The dark roughness of the guitar is joined by slamming drums as a shadowy, sweeping synth flows into “Dismembered” over the shattering aggression below. The violent surge of the guitars and the relentless drums are joined by a medium-high, writhing synth pattern that repeats hypnotically. There’s a pause as grating static pulses shift under the hypnotic synths. The bleak tide of snarling guitar attacks below an elevated line of synth that does a good job of creating apprehension.

The sawtoothed guitars swirl in the shadows as the drums smash hard into the music. There’s a shift to quickly pulsing synth with a grim feeling that underpins the smoother sounds that slip over the top of it. The feeling of impending doom continues to grow over the guitar’s tidal power. I also find the leaping, raised synths help to further add feelings of terror to the track.

“Violent Delights” leaps to life as arcing, intricate synth sounds soar over the unsparing guitars as they ram into the music in a raging torrent. The drums brim over with gigantic energy before an elevated synth cries out in a roaming, nervous pattern as the drums pound and higher arpeggios flicker and dance over the angry tide of hard-hitting guitar.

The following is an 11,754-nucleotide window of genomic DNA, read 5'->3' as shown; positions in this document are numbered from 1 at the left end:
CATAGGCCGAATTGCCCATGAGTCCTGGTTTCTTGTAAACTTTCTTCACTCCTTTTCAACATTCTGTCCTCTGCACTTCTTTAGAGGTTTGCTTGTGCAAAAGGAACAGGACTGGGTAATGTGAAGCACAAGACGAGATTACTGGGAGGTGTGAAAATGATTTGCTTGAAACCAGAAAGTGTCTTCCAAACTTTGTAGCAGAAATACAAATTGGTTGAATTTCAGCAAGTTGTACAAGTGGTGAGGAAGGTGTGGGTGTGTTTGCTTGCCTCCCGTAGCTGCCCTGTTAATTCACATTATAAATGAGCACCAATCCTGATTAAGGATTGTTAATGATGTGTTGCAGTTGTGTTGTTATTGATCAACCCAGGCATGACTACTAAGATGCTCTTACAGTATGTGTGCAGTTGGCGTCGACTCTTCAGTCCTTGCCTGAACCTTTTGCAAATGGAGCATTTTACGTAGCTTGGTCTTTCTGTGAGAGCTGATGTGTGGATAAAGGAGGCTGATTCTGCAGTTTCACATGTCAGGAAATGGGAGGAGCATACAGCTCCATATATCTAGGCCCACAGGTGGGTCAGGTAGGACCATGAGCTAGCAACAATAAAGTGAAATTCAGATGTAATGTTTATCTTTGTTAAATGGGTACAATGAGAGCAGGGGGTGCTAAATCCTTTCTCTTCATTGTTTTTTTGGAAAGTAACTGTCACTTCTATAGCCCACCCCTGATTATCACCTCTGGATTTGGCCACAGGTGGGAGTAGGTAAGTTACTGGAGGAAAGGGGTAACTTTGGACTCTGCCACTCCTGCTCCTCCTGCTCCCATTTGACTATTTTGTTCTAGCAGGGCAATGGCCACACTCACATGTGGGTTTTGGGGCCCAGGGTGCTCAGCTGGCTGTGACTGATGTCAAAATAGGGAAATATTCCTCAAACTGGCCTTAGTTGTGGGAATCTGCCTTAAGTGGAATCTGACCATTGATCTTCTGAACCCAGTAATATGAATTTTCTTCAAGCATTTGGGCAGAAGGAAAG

I enjoy the intricate, vaulting guitar solo in this track as it whirls out in a line of richly toned sound. It shreds and skims over the track, making wild leaps as the beat drives the track forward with those leaping patterns and slicing guitars that rock hard as the music speeds on.

The sound of a rainstorm and lost, distant piano open “Dead Silence.” There’s a tenuous delicacy to the piano as it flows out over a deep well of bass. A rebounding line of jagged noise and a disturbed feeling line of medium-high synth repeats over the shadowy tide of gritty sound below it.

A bell-like synth adds more of a terrifying feeling while the slow piano notes barely skim the surface of the music. A bell tolls and soft rain falls while indistinct whispers shiver in the background. I am drawn to the imagery that is created in this track. A piano plays an interweaving melody with classical touches before the battering charge of sound resumes There’s one more lonely bell, rain sounds, and then silence.


Death Trap is a ferocious, dark album that lays out the tale of a depraved killer in sound. I am a fan of the heavy horror film vibes on the album and I enjoy how UltraKiller has refused to pull their auditory punches here, creating a fitting sound for this chilling story.